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Koi Varieties

Hikari Utsuri

 

Although Hikari Utsuri may be thought of as black-based metallic Koi, it is more correct to view them as the metallic offspring of an Ogon, crossed with either Utsurimono or Showa. Doitsu and Gin Rin versions of Hikari Utsuri also occur.  Hikari Utsuri is a category that covers Showa or Utsurimono that have been crossbred with Hikarimuji to produce a patterned Koi that has a metallic sheen. Showa become Kin Showa, Shiro Utsuri become Gin Shiro, and Hi Utsuri or Ki Utsuri become Kin Hi or Kin Ki Utsuri. At the present time, there are only three varieties in this category.

The Ki Kokuryu and the Kin Ki Kokuryu (metallic Kumonryu) have a different lineage and are not classified as Hikari Utsuri. Ki Kokuryu is classified as Hikarimoyo in the UK and as Kawarigoi in Japan.


Hikari Utsuri has the same sumi positioning criteria as Showa and Utsurimono because this class contains the metallic equivalent of both these groups. The following are classified as Hikari Utsuri:

Gin Shiro Utsuri – Black and silver

                     gin_shiro_utsuri

Kin Ki Utsuri – Black and gold

                     kin_ki_utsuri2

Kin Hi Utsuri – Black and metallic red

                     kin_hi_utsuri

Kin Showa – Black, metallic red and silver
Gin Showa – Black, gold and Silver. (Recently however, all metallic Showa are named Kin Showa)

                        kin_showa            ginshowa

The sumi is usually present on the head and especially the nose. The typical patterning is either a “v” on the forehead or a lightning stripe dividing the head (menware or hachiware). It is also expected that sumi should appear in the mouth. The sumi patterns on the body of the Hikari Utsuri tend to wrap over the back and reach far down to below the lateral line. These markings can be highly asymmetrical or appear in large blocks. The pectoral fins normally have black fin joints (motoguro), rather than light stripes. In some cases the entire pectoral fin is black which is not desirable. A combination of the irridocytes and the chromataphores produce reflective colours and therefore the Sumi and Hi tends to appear grey and orange-gold respectively. It is therefore rare to find a combination of irridocytes and chromataphores that will display the sumi as truly “printers ink” quality and the Ki or Hi as thick and deep. Colours are therefore usually lighter in shade than the non-metallic counterparts. The metallic skin is usually brightest when it is white.

The figure or conformation of Hikari Utsuri is an area that should be examined carefully. On Koi with large areas of sumi, defects are not always easy to see. As for all Koi, a broad well-proportioned head should lead smoothly to a wide-shouldered, gradually tapering body with a broad peduncle in larger Koi. A common problem is a too short “dumpy” body. Hikari Utsuri does not readily attain great size. Large well-shaped Hikari Utsuri is therefore rare. The proportion of the fins is also important, as with all metallic Koi. The shape of the fins must also be carefully examined. Make sure that the leading edge or ray is smooth. Many Koi, especially the metallic varieties seem to show off in the water with stunning effect, therefore well-proportioned finnage adds considerably to the overall impression given. Very high quality metallic Koi have an almost mirror-like finish. The look and lustre of the skin is quite different from that of non-metallic Koi. There is no depth or softness and the sheen is flat and reflective, therefore even small imperfections of colour, scales and patterning are more obvious.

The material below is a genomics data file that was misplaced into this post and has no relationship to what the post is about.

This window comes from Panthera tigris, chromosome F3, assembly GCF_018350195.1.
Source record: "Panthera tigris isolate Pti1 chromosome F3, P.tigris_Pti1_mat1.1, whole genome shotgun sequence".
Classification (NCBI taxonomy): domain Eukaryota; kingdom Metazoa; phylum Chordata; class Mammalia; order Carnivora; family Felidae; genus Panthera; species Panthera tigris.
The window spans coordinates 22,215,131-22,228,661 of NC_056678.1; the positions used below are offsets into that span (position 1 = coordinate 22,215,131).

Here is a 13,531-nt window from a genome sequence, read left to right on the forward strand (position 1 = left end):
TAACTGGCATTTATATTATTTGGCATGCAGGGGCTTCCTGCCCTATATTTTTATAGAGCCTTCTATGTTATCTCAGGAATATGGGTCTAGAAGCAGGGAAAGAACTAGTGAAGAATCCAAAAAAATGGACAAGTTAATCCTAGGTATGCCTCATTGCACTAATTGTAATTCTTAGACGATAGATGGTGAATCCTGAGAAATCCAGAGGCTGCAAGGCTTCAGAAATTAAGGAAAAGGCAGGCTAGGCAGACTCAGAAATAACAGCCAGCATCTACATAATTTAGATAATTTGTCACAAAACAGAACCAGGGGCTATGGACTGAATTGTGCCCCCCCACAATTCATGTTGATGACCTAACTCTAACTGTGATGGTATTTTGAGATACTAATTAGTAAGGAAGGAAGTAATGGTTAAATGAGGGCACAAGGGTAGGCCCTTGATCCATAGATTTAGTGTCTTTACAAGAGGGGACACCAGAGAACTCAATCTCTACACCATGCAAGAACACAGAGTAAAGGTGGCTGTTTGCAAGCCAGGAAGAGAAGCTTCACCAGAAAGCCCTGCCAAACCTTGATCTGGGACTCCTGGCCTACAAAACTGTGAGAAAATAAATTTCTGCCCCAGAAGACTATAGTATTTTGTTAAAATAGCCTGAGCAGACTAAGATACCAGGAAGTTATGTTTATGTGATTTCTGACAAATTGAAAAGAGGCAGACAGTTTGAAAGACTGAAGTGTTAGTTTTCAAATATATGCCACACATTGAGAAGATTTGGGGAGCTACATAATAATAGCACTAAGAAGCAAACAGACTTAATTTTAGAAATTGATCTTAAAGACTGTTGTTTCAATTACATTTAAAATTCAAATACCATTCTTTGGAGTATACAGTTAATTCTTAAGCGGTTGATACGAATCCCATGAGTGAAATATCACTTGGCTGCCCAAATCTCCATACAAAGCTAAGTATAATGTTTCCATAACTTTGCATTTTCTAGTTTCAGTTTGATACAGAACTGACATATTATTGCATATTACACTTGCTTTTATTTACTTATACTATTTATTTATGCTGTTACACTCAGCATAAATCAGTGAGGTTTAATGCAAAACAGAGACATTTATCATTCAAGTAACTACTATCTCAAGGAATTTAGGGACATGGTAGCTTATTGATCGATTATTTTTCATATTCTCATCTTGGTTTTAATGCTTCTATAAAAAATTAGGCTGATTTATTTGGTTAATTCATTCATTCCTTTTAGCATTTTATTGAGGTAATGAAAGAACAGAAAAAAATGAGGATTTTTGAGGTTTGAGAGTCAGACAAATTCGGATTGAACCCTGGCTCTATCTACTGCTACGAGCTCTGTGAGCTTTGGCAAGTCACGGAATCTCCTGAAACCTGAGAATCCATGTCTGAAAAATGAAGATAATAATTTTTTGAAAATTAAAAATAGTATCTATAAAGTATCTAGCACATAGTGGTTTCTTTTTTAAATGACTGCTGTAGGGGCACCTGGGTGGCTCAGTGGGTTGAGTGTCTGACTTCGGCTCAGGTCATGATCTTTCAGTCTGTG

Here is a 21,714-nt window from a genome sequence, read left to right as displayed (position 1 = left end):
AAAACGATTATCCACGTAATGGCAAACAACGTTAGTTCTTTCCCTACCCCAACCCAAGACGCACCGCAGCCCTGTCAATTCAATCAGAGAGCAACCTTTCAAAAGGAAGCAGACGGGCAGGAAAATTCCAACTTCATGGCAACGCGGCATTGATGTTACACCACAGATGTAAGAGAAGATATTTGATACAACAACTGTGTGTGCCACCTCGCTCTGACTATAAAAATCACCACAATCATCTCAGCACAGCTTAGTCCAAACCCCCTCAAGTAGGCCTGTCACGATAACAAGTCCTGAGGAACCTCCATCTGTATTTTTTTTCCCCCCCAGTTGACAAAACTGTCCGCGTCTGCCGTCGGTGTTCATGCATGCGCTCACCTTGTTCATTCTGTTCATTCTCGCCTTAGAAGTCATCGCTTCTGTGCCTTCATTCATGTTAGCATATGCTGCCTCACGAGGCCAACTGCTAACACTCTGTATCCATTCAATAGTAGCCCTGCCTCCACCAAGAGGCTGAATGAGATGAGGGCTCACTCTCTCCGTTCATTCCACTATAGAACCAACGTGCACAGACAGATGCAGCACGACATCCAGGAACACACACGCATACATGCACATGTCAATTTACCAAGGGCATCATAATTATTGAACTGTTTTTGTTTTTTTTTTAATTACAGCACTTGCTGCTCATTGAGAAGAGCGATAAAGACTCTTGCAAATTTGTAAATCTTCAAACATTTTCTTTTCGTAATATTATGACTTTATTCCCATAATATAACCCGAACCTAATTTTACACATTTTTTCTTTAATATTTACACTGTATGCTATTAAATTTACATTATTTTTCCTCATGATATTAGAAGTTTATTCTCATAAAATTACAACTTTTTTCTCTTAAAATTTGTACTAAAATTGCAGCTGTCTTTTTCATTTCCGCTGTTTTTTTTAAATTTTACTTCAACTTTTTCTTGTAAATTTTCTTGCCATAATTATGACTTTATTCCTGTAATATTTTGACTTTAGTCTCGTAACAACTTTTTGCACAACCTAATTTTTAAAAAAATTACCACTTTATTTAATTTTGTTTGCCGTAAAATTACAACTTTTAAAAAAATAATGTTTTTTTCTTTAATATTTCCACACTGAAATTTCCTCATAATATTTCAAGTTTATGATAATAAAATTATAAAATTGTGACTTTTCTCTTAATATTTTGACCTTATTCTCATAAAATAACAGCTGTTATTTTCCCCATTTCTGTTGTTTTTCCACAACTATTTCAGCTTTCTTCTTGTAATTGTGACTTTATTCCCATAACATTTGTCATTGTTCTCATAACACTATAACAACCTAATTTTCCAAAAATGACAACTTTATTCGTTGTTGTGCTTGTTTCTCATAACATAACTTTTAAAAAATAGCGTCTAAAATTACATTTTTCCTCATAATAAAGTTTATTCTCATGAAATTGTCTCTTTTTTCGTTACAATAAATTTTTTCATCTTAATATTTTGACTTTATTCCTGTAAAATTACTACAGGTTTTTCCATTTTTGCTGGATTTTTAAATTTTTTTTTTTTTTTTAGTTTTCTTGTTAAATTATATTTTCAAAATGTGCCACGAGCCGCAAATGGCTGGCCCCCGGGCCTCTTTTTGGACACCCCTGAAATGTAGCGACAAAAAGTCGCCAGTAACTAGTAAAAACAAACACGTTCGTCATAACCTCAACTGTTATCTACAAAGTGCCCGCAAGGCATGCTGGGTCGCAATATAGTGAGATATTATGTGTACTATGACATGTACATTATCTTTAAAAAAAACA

As mentioned in the preceding article on Utsurimono, the scattering of colours are also a problem with these metallic counterparts. Despite the frequent bad points, Hikari Utsuri demonstrates beautiful features that attract the eye. The metallic colour combinations, when bright, have a unique beauty and the quality of the reflective finish must be given priority when selecting a Hikari Utsuri. A more modern “minimal” sumi pattern create a lighter pleasing impression with the silver, gold or metallic red offset by smaller but intense sumi markings. All pattern edges should look sharp and well defined especially because the reflective skin does not allow the Sashi to appear prominent.

Lastly, Hikari Utsuri does not breed true with reliable consistency and are normally produced by the original cross.


Updated 13 April 2007 

Last Updated on Friday, 20 December 2013 12:10